Thai catastrophe fund nears launch, policies could be parametric

by Artemis on March 9, 2012

Thailand’s new catastrophe fund, established in the wake of the catastrophic flooding the country experienced last year, is nearing launch as the Office of Insurance Commission and people responsible for the fund finalise the details  of the scheme. Thai Reinsurance Plc has been tipped to become the manager of the government sponsored cat fund, it transpires that Thai Re are the only company who expressed interest in managing the fund which will be named the Catastrophe Insurance Promotion Fund.

The 50 billion baht fund aims to improve access to disaster insurance for homeowners and businesses in the country, each home or business will have to pay an annual premium in return for which they will receive cover against flooding. The catastrophe fund in turn will tap the international reinsurance markets to underwrite itself.

The annual premium rate is expected to be between 0.5% and 1.25%, for customers from homeowners to large businesses, of the sum insured for coverage of not more than 100,000 baht. It’s said that claims will be based on the depth of flooding that impacts a property, with homeowners receiving 50,000 baht if their home is flooded by 50 centimetres of water, 75,000 baht for 75cm of flooding and 100,000 baht for one metre. For flooding of less than 30cm a flat payment of 30,000 baht will be made. There will be no deductible for homeowners but businesses will be subject to one.

So the policies promoted and sold by the catastrophe fund will be parametric or index-linked in nature but no details have emerged on the mechanism they will use for measurement of flood depth and how the policies will be assessed as to whether they have triggered or not. It would be impractical to visit every property and measure flood water depths, you could never guarantee that you saw the water at its deepest level and it’s likely that the claims process would be laborious and prone to complaints. However Thailand does not currently have an advanced river level measurement system which might offer a way to measure flood levels more accurately and without the need to visit every property to pay claims. So it seems that some kind of manual intervention would be required to assess claims. If Thailand experiences flooding of the magnitude of last years event the claims process could be extremely drawn out and difficult.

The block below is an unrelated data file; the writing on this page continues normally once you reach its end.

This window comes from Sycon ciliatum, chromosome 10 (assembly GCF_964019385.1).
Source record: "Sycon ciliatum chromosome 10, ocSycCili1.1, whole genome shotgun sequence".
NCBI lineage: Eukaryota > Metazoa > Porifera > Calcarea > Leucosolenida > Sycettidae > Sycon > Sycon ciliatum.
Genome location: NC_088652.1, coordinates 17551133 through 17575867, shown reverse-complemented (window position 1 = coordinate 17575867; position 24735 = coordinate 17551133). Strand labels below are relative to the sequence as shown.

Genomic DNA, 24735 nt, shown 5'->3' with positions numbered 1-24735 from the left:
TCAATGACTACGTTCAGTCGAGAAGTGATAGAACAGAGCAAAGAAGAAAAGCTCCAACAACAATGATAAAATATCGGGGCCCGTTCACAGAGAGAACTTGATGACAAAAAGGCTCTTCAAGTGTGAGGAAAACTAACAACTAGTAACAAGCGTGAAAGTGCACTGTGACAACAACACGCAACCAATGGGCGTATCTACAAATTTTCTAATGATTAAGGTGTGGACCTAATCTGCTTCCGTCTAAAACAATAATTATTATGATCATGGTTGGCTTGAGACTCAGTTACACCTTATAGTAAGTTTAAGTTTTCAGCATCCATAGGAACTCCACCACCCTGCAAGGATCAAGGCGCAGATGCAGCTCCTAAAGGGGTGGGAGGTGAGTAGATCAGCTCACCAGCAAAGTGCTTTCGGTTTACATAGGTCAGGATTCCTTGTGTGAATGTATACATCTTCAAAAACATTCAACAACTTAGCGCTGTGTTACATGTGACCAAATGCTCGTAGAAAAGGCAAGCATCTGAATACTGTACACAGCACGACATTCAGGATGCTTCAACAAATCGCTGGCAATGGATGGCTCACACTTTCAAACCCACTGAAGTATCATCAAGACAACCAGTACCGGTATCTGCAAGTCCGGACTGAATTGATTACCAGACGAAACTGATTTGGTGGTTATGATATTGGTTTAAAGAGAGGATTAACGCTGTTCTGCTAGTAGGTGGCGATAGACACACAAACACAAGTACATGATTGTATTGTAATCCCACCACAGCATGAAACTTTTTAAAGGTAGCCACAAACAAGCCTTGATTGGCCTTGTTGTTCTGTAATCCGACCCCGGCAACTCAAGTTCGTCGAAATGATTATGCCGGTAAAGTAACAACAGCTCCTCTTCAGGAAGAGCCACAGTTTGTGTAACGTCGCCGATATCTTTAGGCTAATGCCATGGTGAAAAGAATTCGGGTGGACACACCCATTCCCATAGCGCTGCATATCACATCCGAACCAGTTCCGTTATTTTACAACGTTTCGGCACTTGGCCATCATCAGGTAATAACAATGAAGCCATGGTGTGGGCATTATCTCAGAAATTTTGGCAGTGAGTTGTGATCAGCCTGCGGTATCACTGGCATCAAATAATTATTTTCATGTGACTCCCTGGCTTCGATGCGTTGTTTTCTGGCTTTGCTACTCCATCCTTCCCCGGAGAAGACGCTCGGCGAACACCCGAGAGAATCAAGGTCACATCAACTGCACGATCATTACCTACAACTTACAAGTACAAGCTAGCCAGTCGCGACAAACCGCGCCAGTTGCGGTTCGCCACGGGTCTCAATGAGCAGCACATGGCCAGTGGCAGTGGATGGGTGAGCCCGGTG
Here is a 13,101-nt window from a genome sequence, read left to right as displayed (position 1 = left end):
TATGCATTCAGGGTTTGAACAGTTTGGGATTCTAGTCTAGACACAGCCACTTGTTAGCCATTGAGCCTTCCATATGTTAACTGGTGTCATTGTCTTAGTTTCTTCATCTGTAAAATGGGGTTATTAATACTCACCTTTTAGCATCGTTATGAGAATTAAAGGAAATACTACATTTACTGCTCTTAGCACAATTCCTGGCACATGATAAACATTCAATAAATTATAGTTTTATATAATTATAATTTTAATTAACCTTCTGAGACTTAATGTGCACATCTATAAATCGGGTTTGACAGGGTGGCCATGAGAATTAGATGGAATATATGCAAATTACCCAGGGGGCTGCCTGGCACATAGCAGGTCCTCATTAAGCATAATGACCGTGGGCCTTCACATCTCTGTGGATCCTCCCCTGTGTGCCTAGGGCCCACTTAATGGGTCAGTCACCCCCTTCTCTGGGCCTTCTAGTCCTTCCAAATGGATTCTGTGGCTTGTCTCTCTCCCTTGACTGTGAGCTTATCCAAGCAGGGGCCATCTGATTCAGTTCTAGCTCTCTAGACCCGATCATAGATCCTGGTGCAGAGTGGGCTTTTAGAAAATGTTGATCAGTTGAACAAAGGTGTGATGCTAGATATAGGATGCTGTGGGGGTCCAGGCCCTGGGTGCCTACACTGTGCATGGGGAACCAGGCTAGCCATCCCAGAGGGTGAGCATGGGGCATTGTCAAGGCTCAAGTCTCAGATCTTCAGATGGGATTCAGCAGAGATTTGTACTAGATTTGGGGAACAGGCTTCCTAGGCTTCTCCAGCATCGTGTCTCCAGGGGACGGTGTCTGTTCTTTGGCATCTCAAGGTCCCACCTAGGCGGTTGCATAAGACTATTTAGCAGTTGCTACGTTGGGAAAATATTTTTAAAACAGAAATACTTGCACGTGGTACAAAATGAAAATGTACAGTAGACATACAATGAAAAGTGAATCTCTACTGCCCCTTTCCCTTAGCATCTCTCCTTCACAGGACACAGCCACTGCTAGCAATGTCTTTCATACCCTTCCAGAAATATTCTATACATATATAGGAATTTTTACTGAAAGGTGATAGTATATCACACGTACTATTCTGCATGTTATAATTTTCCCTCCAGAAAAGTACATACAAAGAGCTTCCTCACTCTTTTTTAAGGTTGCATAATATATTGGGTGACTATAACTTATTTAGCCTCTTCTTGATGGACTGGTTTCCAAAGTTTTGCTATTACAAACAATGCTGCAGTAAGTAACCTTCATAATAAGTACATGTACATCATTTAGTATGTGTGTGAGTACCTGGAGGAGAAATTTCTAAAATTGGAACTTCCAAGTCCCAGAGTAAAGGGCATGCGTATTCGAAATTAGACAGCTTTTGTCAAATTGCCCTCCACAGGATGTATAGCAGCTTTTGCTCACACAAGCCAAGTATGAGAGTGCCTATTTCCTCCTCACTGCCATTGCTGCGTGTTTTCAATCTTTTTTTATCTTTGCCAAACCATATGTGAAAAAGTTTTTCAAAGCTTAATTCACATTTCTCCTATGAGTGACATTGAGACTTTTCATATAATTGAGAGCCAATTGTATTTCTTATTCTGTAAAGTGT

Claims process aside, it is encouraging to see the catastrophe fund attempt to use parametric or index-linked triggers for their policies as it will simplify their structure and make them easier for policy holders to understand. The Commission have discussed that once the local re/insurance industry has recovered from the recent flood events the catastrophe fund could become a microinsurance fund available only to those who can’t afford traditional coverage.

Thailand expects the catastrophe fund to grow the size of the local insurance market with total premiums in the country growing by 16%, this growth is because currently most homeowners don’t take out insurance due to cost and difficulty accessing products. The whole scheme will help to promote insurance coverage and increase insurance penetration rapidly in Thailand. This should increase the amount of premium which flows to the international reinsurance market over time and will increase the need for reinsurance cover for Thai insurers. Reports suggest the catastrophe fund could begin selling policies within two weeks.

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